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Are you a member of this prestigious angler's club?Submitted: 07/17/2013
Story By Lyndsey Stemm


WOODRUFF - Nobody knows exactly when or by whom a prestigious anglers club was founded here in the Northwoods. But you can bet you know someone in it.

"Probably, I'm going to guess seven or eight times," says Kurt Justice.

You could call the fishing guide a platinum member of an exclusive Northwoods angler's club. But a trophy Musky won't get you a membership. To join this club you have to catch.... yourself, or other people.

"Oh, we at least see three or four a day," says Carrie Kehoe, a Howard Young emergency room Nurse.

Ministry Howard Young Medical Center and Eagle River Memorial Hospital treated so many patients with fish hooks stuck in them, they started the People Catcher's Club.

"So this is our People Catchers Club card that everybody gets. They get a name, and their number and what year it occurred. And here is the Ministry Healthcare bobber," says Kehoe.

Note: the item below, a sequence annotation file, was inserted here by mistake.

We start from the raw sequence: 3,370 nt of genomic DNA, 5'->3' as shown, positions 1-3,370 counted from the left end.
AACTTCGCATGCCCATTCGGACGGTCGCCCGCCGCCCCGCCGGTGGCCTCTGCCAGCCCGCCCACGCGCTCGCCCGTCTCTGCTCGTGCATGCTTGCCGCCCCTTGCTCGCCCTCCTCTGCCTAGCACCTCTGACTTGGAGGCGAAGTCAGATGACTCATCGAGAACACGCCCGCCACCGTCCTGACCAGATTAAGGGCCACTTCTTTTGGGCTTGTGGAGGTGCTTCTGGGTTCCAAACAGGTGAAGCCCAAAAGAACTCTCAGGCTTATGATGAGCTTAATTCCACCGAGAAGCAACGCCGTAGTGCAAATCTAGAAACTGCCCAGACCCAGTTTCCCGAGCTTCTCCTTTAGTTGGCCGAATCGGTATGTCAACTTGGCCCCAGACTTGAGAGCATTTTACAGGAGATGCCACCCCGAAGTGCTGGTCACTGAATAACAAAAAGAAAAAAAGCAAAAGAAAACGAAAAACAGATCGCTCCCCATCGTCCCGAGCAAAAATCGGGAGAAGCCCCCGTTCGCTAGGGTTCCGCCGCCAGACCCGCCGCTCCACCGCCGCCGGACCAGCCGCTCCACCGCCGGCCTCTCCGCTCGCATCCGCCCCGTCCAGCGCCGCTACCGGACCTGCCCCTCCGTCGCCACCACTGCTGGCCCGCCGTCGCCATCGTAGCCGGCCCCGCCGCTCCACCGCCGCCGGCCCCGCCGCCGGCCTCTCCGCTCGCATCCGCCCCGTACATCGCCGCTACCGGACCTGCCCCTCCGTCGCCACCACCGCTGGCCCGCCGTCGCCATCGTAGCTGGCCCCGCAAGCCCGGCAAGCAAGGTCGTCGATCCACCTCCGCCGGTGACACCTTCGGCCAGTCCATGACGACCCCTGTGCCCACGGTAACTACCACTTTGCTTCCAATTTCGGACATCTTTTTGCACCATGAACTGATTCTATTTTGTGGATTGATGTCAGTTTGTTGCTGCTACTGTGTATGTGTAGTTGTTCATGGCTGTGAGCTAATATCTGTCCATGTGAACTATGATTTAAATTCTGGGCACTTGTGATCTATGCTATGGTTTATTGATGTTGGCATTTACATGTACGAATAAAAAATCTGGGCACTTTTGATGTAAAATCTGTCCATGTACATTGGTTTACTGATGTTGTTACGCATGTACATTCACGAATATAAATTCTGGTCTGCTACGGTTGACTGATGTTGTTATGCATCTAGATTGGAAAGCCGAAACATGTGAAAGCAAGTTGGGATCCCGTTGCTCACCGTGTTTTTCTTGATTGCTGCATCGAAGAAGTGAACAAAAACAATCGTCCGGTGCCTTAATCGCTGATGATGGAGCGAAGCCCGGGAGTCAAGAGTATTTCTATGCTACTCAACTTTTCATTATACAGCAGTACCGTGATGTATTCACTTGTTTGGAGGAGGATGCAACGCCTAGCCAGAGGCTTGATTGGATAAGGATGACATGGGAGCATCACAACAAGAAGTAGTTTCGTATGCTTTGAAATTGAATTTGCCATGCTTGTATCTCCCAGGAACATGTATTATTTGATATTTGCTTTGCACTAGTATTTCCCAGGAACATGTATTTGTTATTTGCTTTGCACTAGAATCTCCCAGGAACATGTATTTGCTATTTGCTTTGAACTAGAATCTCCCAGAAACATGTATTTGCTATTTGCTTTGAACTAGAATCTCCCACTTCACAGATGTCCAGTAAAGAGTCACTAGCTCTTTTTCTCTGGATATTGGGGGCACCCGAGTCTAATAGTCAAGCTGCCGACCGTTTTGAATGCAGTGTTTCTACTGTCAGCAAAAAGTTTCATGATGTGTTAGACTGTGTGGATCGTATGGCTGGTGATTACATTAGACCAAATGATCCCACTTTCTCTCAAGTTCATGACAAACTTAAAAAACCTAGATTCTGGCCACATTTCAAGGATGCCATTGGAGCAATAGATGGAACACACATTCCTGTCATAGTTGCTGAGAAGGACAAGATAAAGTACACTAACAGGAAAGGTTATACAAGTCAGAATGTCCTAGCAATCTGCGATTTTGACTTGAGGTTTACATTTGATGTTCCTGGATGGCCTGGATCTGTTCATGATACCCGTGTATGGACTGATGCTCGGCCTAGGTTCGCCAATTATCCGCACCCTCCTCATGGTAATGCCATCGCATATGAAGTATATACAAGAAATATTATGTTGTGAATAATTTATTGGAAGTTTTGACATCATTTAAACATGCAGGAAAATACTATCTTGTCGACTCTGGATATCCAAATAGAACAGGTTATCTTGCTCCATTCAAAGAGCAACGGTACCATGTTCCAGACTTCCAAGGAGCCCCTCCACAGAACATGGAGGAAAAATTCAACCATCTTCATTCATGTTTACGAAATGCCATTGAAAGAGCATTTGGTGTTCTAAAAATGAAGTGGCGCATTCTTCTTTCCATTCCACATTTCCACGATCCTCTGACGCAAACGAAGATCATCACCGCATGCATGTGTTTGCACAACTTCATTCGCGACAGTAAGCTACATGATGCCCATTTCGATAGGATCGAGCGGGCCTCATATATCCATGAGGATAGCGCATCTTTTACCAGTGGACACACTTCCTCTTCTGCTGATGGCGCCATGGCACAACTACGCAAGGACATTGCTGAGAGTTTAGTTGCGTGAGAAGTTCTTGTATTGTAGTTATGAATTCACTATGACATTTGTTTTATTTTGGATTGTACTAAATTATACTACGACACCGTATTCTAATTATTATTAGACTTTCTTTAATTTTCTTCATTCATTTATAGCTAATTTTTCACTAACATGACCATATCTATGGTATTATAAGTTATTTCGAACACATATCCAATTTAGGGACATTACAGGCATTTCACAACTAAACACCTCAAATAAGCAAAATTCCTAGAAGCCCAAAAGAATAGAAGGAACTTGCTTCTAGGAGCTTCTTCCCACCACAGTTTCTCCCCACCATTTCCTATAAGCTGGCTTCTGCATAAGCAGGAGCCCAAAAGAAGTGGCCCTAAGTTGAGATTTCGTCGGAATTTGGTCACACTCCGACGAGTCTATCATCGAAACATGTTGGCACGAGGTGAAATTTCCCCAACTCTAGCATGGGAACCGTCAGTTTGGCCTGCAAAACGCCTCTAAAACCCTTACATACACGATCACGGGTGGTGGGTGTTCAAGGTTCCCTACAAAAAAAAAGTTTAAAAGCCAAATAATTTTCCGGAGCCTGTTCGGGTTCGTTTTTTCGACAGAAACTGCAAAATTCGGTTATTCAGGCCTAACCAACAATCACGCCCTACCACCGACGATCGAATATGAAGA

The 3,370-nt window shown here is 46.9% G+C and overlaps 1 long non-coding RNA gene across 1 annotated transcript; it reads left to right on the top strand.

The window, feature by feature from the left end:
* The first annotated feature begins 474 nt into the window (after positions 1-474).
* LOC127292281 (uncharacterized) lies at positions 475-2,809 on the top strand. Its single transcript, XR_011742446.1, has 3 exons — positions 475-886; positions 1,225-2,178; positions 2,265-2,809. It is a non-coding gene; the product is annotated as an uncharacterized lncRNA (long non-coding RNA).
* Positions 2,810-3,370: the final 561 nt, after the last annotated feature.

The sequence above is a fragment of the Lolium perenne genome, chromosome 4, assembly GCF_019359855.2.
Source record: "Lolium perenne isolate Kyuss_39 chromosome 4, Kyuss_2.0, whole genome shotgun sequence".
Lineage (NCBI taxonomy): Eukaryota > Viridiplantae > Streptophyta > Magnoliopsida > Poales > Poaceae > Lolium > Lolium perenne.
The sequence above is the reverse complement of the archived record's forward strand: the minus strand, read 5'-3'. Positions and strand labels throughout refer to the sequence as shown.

Last season alone 105 people joined the club. Adults are members... kids are members... dogs are even members. Treating all those members can take some unorthodox methods.

"A lot of times we'll use a wire cutter to actually cut the hook away from the lure. And then we've got good ole' vice grips," says Dr. Roderick Brodhead, Ministry EMS Medical Director.

While these injuries can be serious, most of them aren't. And the stories behind them are the stuff that legends are made of.

"It was a husband and wife team and they were up here just visiting. She caught the hook right in the center of his head. And as they were trying to get it out she sat on one and got it hooked onto her buttocks," says Kehoe.

"Augie being a puppy was very curious and came over to see what I was doing as I was trying to pick the hooks out. He stuck his nose down, yanked back and got one of the hooks right through his nose. As he did so one of the hooks went right through my thumb. So he started bawling, pulling me around the house," says Justice.

Justice hears all kinds of stories at his sport shop. It's common for people to renew their membership; some even manage to join twice in one day! Justice wasn't the only person to tell this story.

"We always ask people if they want to hang their lure on the wall of fame or if they want to take the lure. In this case the gentleman said it was his favorite lure and he was taking it along. He walked out of the ER and threw the lure on the seat of his truck and then climbed in, and came back five minutes later with it in his buttock," says Dr. Brodhead.